The project about light sensor circuit shows the application of photodiode to detect the presence of light. This light sensor can be used as an intermediate circuit in various applications to detect the presence or absence of light. The sensitivity of the sensor can be adjusted using the preset.
What lies Inside the Circuit?
This circuit is based around a LM339 comparator along with variable capacitors, photodiode, LED and a solo resistor.
The LED at the output will glow when light falls on the diode. In such a condition, the inverting input drops to a lower value than the reference set at the non-inverting input and so the output goes providing the necessary forwards bias to the LED.
A photodiode, used as a photo detector, generates current in the circuit when light incidents on it. The circuit of this project uses the photodiode in reverse bias mode with resistor R1(10k). This resistor does not allow too much current to flow through the photodiode in case a large amount of light falls on the detector. Initially when no light falls on the photodiode, it results in high potential at the inverting input of a comparator (pin6) of LM339. When light falls on the photodiode, it allows current to flow through the diode, and thus drops the voltage across it. The non-inverting input (pin7) is connected to a variable resistor VR2 (preset) which is used to set the reference voltage of the comparator. A comparator works on the principle that its output remains high as long as the non-inverting input is at higher level than that at its inverting input. Here, the output (pin1) is connected to an LED. The reference voltage is set to correspond to a threshold illumination through a preset VR1 (10k).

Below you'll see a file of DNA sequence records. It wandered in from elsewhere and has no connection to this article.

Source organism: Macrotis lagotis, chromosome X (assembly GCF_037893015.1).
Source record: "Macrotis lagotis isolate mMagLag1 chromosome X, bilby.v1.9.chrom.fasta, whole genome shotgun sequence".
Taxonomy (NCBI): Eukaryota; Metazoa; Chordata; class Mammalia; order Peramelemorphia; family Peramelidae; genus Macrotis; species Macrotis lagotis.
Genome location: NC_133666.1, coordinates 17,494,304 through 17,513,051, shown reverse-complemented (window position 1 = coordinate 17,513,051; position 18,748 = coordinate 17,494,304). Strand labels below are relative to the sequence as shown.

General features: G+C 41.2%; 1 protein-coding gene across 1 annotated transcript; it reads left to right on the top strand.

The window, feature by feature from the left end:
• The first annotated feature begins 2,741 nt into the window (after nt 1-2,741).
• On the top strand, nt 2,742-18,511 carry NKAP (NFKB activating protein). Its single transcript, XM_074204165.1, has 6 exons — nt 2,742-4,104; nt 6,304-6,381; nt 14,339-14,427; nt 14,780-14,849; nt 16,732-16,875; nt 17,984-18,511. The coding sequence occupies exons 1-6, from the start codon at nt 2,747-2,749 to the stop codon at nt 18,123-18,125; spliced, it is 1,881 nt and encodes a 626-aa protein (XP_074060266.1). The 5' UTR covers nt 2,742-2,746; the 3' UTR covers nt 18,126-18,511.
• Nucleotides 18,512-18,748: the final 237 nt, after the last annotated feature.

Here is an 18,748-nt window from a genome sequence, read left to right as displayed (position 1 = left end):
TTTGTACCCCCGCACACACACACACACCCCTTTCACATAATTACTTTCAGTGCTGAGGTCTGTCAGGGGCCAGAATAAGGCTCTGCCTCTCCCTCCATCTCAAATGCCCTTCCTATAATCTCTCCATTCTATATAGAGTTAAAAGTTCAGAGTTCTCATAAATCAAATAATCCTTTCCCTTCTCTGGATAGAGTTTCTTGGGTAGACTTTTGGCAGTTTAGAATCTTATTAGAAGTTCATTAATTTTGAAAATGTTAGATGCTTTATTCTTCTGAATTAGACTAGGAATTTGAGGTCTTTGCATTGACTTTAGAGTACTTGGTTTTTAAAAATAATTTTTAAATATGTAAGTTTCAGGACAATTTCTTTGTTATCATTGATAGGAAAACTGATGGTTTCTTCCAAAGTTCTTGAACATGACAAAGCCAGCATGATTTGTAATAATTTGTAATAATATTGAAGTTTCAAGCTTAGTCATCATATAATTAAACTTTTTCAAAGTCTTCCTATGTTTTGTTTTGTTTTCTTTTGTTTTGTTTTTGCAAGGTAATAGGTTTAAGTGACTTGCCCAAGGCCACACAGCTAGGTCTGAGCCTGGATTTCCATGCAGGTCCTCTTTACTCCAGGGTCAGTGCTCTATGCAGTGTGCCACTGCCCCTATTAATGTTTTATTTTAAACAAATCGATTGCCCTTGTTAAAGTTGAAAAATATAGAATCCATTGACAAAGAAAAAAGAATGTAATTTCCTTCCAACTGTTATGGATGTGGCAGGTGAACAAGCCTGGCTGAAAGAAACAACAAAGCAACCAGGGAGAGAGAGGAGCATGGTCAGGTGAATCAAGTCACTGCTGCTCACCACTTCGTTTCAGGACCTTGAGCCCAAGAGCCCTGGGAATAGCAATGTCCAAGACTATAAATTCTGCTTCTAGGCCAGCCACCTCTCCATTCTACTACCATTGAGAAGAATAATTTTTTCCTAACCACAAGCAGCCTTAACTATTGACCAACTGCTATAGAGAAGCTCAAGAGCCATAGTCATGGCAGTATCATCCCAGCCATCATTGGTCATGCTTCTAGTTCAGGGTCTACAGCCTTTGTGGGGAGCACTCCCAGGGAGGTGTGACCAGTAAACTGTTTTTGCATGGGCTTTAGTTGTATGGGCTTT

Filed Under: Electronic Projects